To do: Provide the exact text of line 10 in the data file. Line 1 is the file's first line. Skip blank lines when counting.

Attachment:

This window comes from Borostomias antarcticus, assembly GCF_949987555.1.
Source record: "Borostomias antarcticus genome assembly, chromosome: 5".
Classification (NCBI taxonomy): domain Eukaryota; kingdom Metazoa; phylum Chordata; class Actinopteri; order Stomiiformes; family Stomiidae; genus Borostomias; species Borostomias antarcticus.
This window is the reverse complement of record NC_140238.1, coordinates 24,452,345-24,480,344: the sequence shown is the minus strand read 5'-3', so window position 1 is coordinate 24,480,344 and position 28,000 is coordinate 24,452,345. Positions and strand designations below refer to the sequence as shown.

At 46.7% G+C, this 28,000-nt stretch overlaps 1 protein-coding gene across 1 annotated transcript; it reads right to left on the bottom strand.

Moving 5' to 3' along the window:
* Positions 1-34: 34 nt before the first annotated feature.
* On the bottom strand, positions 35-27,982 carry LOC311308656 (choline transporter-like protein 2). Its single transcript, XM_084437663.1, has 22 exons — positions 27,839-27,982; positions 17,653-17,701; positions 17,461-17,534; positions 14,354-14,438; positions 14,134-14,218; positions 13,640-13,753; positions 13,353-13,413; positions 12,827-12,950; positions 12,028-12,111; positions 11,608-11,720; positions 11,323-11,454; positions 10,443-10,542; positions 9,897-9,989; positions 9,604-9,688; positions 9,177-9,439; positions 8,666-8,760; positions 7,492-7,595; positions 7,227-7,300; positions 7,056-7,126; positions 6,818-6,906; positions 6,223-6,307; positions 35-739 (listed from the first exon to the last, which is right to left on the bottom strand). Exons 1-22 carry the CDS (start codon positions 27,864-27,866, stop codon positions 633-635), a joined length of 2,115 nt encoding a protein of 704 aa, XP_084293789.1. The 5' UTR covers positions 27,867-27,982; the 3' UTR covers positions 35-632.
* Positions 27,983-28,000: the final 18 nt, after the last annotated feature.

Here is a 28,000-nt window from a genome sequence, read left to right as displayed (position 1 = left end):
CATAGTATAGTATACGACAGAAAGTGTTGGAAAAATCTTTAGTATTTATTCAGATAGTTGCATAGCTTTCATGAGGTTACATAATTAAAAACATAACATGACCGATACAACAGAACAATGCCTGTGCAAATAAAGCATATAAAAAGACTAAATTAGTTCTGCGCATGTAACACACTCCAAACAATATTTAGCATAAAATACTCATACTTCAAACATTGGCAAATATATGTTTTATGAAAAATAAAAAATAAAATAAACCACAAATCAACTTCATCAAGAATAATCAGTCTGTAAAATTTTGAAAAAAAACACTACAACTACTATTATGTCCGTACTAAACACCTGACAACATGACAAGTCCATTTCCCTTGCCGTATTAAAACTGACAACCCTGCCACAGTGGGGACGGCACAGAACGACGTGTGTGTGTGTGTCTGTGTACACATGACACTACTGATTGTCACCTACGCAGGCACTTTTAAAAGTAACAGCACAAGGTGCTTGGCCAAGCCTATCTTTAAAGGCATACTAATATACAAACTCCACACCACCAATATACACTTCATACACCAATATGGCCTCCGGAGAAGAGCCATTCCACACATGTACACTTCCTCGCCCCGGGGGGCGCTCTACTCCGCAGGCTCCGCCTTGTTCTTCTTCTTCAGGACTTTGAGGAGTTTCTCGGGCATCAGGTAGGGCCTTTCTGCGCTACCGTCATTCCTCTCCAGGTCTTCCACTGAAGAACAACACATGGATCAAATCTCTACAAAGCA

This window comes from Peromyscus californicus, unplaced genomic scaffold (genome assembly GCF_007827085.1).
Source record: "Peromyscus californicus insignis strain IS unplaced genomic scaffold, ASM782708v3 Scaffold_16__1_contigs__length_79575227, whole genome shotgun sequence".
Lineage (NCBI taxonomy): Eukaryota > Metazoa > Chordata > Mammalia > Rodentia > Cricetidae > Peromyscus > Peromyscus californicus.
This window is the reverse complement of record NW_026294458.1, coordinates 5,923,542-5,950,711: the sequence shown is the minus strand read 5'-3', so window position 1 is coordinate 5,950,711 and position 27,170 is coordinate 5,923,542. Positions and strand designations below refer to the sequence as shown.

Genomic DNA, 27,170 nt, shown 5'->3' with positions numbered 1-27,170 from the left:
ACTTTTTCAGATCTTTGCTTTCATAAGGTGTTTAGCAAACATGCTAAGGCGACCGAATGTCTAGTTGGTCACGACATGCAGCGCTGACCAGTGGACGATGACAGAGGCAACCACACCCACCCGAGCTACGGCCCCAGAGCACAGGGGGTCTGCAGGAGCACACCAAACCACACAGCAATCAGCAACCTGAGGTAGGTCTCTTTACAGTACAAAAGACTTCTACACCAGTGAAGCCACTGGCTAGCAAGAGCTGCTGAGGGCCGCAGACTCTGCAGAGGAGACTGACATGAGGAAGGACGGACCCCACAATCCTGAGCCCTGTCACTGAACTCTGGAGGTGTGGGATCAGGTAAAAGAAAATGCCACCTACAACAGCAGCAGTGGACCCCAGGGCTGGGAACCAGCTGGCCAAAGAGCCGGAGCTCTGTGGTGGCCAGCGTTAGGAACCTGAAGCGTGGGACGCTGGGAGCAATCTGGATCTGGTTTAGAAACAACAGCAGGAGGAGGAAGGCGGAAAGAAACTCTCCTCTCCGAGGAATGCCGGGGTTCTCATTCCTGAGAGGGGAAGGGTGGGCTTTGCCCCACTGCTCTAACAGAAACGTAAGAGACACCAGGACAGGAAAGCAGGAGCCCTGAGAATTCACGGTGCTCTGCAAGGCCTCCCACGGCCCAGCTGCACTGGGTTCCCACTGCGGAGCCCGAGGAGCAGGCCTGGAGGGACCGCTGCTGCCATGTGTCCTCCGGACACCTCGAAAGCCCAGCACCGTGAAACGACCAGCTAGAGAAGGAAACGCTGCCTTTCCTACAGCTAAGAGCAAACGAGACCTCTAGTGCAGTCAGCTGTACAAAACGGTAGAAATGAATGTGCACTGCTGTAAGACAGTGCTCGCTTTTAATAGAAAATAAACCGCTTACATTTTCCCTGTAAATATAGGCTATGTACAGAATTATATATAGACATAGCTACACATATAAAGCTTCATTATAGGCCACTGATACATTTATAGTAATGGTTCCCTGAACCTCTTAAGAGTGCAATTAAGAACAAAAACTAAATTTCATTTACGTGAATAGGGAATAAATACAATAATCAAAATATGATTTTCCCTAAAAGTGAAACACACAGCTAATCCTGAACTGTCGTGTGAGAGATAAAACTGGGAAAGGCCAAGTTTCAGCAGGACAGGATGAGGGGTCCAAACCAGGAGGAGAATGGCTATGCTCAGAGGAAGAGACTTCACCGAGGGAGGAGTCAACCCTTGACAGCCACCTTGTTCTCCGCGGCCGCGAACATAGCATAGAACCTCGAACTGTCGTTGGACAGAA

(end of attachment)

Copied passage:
Here is a 28,000-nt window from a genome sequence, read left to right as displayed (position 1 = left end):